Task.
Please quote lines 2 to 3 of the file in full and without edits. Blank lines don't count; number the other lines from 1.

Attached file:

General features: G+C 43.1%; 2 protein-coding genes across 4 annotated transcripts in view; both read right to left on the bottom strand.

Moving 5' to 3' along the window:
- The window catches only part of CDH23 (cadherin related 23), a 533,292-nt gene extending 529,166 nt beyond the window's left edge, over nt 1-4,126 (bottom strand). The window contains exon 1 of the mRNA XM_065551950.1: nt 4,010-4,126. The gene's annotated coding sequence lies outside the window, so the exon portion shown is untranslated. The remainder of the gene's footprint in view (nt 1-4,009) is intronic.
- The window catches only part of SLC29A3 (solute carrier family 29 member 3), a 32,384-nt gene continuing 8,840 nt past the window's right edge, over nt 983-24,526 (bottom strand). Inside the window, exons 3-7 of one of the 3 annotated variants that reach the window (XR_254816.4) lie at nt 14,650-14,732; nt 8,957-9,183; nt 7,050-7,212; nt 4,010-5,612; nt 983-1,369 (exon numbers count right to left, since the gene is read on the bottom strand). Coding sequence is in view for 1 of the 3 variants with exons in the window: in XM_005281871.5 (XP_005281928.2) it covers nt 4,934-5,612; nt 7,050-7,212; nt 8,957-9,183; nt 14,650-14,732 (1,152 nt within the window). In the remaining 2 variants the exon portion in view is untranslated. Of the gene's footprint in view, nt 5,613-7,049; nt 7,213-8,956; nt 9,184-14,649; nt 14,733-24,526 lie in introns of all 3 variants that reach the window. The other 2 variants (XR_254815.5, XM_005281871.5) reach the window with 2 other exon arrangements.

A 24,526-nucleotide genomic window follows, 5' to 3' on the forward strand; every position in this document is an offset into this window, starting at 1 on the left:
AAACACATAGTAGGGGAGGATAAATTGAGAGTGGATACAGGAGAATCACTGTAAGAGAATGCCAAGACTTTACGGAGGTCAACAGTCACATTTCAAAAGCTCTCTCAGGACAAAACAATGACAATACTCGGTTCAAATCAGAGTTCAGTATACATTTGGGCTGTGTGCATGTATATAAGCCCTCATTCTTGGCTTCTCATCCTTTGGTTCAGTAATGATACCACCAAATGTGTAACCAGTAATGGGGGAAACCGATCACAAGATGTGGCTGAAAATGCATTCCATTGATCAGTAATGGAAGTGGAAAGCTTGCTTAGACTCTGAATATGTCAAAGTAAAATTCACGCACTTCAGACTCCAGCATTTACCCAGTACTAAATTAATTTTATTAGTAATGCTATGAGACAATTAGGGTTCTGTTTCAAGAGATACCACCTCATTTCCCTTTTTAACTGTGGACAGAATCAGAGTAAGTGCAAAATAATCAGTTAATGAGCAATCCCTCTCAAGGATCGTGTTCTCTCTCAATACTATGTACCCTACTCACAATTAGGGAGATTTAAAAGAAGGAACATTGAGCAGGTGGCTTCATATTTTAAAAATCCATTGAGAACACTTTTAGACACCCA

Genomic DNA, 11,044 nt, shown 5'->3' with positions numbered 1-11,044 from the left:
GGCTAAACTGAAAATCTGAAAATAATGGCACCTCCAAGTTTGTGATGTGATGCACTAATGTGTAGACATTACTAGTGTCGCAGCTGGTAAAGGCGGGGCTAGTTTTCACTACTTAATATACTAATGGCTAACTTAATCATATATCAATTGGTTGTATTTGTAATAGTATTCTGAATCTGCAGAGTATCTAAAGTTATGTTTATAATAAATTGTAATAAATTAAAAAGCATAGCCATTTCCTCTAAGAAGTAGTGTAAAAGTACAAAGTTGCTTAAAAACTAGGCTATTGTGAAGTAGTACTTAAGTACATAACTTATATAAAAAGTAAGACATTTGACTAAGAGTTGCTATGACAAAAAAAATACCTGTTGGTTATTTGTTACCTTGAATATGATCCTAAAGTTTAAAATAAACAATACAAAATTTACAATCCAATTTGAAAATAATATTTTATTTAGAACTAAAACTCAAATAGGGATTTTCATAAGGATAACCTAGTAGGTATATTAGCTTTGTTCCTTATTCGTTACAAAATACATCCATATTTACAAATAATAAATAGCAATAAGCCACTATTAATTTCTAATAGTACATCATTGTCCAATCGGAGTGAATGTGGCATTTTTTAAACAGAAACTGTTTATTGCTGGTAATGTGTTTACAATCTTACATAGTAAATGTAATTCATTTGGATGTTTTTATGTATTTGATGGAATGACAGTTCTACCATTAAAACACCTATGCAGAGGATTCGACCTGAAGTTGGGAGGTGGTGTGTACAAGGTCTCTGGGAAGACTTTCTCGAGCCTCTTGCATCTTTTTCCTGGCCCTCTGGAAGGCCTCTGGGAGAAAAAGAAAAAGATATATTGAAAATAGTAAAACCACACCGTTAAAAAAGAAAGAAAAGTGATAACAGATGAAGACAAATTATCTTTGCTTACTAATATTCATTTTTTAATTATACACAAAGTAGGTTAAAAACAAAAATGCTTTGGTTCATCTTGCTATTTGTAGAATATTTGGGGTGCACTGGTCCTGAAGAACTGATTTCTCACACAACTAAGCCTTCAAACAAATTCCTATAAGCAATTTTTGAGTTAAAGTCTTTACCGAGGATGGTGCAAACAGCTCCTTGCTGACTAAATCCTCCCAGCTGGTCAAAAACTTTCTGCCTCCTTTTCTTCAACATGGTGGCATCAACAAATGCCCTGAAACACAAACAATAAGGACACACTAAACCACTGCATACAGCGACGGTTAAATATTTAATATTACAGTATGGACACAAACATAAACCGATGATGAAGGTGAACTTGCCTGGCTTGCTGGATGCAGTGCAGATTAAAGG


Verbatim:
Moving 5' to 3' along the window:
- The window catches only part of CDH23 (cadherin related 23), a 533,292-nt gene extending 529,166 nt beyond the window's left edge, over nt 1-4,126 (bottom strand). The window contains exon 1 of the mRNA XM_065551950.1: nt 4,010-4,126. The gene's annotated coding sequence lies outside the window, so the exon portion shown is untranslated. The remainder of the gene's footprint in view (nt 1-4,009) is intronic.